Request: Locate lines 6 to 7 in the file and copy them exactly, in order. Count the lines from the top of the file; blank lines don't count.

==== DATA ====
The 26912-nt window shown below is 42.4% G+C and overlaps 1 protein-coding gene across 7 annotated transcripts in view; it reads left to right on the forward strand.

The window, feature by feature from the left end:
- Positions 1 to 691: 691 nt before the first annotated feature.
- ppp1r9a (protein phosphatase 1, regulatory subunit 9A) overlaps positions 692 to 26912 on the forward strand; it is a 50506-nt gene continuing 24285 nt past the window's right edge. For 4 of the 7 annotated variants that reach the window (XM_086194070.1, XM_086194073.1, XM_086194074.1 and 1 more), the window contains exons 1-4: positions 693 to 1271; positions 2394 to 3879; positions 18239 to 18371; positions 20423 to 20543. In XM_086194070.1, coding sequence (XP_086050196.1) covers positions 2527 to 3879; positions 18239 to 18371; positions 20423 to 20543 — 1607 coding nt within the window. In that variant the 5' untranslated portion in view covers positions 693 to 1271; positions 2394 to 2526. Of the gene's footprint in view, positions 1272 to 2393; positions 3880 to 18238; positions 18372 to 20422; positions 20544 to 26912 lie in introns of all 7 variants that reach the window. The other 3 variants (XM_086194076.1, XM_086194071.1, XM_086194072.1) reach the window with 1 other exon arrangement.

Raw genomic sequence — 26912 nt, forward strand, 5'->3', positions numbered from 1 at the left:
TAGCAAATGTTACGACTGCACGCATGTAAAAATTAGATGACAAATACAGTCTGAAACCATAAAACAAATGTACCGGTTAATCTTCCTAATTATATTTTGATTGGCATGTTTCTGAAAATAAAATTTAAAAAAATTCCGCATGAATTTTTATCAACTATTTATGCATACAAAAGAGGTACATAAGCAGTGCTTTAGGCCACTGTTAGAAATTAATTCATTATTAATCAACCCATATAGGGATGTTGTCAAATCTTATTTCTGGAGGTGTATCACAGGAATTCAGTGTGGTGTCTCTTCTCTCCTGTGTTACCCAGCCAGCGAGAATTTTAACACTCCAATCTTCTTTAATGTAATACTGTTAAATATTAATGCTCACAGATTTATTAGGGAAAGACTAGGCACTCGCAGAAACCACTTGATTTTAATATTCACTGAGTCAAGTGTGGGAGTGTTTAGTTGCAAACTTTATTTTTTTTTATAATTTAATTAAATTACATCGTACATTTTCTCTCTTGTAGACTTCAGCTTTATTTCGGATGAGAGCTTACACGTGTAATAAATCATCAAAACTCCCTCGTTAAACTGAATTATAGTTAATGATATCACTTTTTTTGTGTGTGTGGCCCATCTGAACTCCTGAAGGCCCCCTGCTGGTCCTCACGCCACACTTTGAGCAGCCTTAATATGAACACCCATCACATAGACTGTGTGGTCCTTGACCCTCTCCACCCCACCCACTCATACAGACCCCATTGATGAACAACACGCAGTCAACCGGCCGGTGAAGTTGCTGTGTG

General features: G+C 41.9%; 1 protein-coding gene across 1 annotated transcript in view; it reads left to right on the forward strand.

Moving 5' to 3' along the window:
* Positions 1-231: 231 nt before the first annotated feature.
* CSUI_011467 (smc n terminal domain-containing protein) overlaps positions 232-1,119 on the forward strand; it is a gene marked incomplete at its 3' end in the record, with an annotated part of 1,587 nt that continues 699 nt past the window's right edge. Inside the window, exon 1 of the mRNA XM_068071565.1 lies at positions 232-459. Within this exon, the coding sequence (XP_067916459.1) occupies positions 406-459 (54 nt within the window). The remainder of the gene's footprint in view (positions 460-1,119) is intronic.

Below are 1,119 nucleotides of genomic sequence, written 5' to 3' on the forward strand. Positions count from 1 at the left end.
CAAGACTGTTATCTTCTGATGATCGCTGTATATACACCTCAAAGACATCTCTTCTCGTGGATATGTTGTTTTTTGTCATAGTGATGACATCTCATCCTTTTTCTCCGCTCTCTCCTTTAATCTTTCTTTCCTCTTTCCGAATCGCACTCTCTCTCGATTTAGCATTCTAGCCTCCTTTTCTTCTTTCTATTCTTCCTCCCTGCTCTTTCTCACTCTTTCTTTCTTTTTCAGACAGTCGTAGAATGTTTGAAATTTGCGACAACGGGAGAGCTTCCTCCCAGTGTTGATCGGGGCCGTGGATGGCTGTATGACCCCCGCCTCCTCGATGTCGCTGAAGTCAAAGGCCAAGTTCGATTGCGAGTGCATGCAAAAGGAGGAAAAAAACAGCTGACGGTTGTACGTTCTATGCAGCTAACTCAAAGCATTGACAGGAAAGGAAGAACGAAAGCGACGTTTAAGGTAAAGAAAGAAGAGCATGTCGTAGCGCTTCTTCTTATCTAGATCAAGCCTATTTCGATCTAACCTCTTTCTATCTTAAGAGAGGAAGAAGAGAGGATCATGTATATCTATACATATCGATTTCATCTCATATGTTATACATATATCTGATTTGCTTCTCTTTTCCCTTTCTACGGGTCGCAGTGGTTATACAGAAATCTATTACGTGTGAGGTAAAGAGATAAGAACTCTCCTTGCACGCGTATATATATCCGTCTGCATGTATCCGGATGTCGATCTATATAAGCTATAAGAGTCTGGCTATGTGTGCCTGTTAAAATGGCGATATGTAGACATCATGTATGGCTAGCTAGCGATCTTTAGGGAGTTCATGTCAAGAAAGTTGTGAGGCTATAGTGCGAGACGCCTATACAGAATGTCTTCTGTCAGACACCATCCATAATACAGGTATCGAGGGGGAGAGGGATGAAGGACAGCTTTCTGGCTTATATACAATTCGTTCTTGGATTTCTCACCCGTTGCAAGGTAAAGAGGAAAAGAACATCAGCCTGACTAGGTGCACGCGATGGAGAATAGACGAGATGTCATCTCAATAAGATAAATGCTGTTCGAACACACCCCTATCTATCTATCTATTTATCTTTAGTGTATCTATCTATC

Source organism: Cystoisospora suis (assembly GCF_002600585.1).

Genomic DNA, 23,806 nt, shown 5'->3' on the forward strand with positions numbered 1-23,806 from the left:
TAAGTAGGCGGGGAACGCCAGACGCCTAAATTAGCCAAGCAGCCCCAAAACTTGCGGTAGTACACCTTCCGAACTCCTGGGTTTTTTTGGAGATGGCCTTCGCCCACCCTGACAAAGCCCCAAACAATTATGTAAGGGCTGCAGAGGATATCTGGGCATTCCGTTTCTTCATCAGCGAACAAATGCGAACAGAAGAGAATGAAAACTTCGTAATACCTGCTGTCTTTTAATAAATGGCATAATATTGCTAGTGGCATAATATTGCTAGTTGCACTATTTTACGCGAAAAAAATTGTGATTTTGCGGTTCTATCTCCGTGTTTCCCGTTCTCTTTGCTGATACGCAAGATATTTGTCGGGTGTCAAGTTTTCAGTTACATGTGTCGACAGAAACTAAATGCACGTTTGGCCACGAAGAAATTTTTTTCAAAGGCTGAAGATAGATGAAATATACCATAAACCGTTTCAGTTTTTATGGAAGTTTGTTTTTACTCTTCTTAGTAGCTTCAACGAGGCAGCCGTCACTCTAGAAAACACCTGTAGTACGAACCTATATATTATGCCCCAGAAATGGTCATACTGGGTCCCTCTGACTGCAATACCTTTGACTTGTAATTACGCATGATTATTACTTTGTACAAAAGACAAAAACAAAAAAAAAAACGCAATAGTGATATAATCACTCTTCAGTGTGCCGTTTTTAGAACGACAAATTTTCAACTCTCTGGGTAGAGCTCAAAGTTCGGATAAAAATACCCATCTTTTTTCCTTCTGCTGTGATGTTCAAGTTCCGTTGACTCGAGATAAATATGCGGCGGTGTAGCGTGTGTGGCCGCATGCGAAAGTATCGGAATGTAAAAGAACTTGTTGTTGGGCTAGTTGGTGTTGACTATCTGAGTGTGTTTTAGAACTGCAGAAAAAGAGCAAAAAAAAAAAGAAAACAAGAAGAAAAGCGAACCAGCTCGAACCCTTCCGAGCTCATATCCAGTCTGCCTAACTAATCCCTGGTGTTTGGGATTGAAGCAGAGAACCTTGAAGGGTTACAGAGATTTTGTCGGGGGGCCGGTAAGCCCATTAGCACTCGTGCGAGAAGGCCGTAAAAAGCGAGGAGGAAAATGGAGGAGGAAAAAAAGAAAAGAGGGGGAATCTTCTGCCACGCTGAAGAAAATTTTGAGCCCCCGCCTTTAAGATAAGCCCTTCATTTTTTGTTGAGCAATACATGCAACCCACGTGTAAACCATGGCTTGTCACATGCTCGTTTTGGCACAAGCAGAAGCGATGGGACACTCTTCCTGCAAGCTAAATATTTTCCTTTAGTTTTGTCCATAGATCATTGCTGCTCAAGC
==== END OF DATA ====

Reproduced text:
TAGCAAATGTTACGACTGCACGCATGTAAAAATTAGATGACAAATACAGTCTGAAACCATAAAACAAATGTACCGGTTAATCTTCCTAATTATATTTTGATTGGCATGTTTCTGAAAATAAAATTTAAAAAAATTCCGCATGAATTTTTATCAACTATTTATGCATACAAAAGAGGTACATAAGCAGTGCTTTAGGCCACTGTTAGAAATTAATTCATTATTAATCAACCCATATAGGGATGTTGTCAAATCTTATTTCTGGAGGTGTATCACAGGAATTCAGTGTGGTGTCTCTTCTCTCCTGTGTTACCCAGCCAGCGAGAATTTTAACACTCCAATCTTCTTTAATGTAATACTGTTAAATATTAATGCTCACAGATTTATTAGGGAAAGACTAGGCACTCGCAGAAACCACTTGATTTTAATATTCACTGAGTCAAGTGTGGGAGTGTTTAGTTGCAAACTTTATTTTTTTTTATAATTTAATTAAATTACATCGTACATTTTCTCTCTTGTAGACTTCAGCTTTATTTCGGATGAGAGCTTACACGTGTAATAAATCATCAAAACTCCCTCGTTAAACTGAATTATAGTTAATGATATCACTTTTTTTGTGTGTGTGGCCCATCTGAACTCCTGAAGGCCCCCTGCTGGTCCTCACGCCACACTTTGAGCAGCCTTAATATGAACACCCATCACATAGACTGTGTGGTCCTTGACCCTCTCCACCCCACCCACTCATACAGACCCCATTGATGAACAACACGCAGTCAACCGGCCGGTGAAGTTGCTGTGTG

General features: G+C 41.9%; 1 protein-coding gene across 1 annotated transcript in view; it reads left to right on the forward strand.